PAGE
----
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I Fight an Old Lady for Pop Tarts

One day it so happened that we were out of milk, and it was my turn to go shopping. My wife and I were starving students, and we didn’t have a lot of money. And I don’t know where my wife got this crazy idea that I’m some sort of reckless spender, but for whatever reason, she made me promise to only buy what I was able to carry.

So I went to the grocery store, grabbed a gallon of milk, and walked straight to checkout aisle. Yes, I was tempted by the Doritos and Oreos, but come on, I had will power. The cashier asked if I had a smart shopper’s savings card. I did not. She asked if I would like to sign up for a smart shopper’s savings card in order to save twenty percent on my next purchase. I was not interested. She asked if I would like to donate five dollars to help the monkeys in Asia. I did not want to help the monkeys in Asia. She asked if I would like to reduce waste and save the planet by choosing not to have my milk in a bag. Truthfully, I was feeling guilty about the monkeys, so I said yes.

And that was that. Until, on my way out of the grocery store, I noticed that M&M’s and Cap’n Crunch were buy-one-get-one free, and I thought, what good is milk without Cap’n Crunch? And you can’t just have a bowl of Cap’n Crunch without M&M’s. In the long run, these amazing deals would save us money. I’d be stupid not to buy. So with the gallon of milk and two bags of M&M’s in one arm and two boxes of Cap’n Crunch in the other arm, I made my way back to the checkout aisle.

Then it occurred to me that our dishes were dirty, and therefore there was no way to eat the Cap’n Crunch. So I picked up packages of seventy-two Styrofoam bowls and fifty plastic spoons. By now my arms were completely full, which was fine, because I was done spending. I told the cashier that I did not want a smart shoppers savings card, and I did not want to help the monkeys, which still made me feel bad, so again I opted to save the planet by not using bags. I’d already made it this far. Surely I could make it to the car.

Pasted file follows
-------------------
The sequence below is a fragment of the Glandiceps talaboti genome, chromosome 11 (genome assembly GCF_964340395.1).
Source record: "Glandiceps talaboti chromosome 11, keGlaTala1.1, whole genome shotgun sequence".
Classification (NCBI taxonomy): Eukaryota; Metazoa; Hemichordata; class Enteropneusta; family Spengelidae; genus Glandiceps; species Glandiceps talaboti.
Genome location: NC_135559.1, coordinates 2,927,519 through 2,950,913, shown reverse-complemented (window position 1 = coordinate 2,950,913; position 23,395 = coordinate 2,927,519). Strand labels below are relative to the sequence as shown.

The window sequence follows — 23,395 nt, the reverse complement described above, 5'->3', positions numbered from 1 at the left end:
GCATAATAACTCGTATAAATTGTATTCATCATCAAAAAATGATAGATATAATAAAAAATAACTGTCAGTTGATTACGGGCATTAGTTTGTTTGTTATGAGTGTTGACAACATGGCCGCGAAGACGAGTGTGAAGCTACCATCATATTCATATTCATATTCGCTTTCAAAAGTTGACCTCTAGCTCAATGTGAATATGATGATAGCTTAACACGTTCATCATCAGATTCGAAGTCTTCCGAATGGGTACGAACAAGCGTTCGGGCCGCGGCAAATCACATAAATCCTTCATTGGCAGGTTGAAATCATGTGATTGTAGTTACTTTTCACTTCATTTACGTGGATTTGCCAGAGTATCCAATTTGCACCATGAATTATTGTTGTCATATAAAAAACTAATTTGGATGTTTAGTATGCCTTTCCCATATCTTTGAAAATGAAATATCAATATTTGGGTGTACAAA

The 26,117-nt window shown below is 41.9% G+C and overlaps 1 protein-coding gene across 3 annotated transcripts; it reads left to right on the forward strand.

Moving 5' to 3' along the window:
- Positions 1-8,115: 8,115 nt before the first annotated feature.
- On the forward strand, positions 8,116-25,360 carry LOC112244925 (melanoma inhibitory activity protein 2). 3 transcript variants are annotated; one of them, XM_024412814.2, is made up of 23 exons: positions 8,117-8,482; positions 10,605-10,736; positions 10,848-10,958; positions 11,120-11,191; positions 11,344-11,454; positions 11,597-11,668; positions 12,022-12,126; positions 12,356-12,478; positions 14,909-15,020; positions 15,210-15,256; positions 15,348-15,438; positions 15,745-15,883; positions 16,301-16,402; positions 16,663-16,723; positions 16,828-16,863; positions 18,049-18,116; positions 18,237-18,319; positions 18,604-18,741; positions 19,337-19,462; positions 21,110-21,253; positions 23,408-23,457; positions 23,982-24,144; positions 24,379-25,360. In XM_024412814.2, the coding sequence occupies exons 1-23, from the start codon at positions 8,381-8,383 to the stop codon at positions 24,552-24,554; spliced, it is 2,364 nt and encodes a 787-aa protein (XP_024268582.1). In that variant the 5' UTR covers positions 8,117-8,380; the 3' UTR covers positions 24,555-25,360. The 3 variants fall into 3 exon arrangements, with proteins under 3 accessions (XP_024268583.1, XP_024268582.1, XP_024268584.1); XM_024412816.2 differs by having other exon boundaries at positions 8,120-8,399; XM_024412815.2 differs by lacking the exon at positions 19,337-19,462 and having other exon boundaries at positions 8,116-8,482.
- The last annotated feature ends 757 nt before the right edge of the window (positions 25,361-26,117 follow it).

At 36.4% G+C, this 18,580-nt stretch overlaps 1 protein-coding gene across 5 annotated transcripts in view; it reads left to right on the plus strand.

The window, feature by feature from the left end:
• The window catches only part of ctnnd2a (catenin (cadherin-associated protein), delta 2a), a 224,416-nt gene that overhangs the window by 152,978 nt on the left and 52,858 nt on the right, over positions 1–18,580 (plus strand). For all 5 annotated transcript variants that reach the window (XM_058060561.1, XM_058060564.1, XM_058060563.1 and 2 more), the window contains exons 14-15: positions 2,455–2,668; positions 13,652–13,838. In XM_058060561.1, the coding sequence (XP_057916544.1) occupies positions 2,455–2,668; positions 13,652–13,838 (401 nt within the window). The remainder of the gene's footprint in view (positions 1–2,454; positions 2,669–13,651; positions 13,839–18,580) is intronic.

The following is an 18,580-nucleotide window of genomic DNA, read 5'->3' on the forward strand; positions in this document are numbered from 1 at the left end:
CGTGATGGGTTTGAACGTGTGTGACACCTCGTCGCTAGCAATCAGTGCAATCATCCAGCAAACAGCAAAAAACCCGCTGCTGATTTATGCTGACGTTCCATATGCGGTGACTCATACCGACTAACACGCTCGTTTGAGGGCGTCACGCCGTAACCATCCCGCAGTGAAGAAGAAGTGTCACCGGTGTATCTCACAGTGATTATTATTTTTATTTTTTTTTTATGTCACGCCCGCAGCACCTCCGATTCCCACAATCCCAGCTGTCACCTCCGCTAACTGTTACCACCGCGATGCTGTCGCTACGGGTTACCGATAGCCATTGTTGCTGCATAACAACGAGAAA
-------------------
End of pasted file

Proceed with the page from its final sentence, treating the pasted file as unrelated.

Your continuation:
And I would have gone to my car had not the manager announced over the P.A. that all baked goods were now fifty percent off. Now I know you, like my wife, are thinking I have some sort of spending problem, but this was about civil duty. If I didn’t buy some bagels, they would go to waste. And how could I, in good conscience, try to save the planet by not using plastic bags while simultaneously squandering precious resources in the form of bagels? So I picked up a few dozen, though I didn’t put them in bags, because I felt really bad about those monkeys.

Now, carrying a gallon of milk, two boxes of Cap’n Crunch, two bags of M&M’s, seventy-two Styrofoam bowls, fifty plastic spoons, and thirty-six bagels proved to be a formidable challenge, especially when it occurred to me that bagels are completely useless without cream cheese, and I had to transport it all to the dairy section. Speaking of which, do you know how much it costs for eight measly ounces of cream cheese? You would be stupid not to buy it in bulk, which is two cents cheaper per ounce. I was going to pick up the ten pound bucket, but it didn’t have a handle, so I had to go with the twenty pound bucket, which I hung around my neck. Now lest you think I was getting reckless with my spending, I remind you that cream cheese was a need, not a want. And after this, I was done. Besides, when you account for all the money I was saving with these amazing half-off deals, it’s like the store was paying me.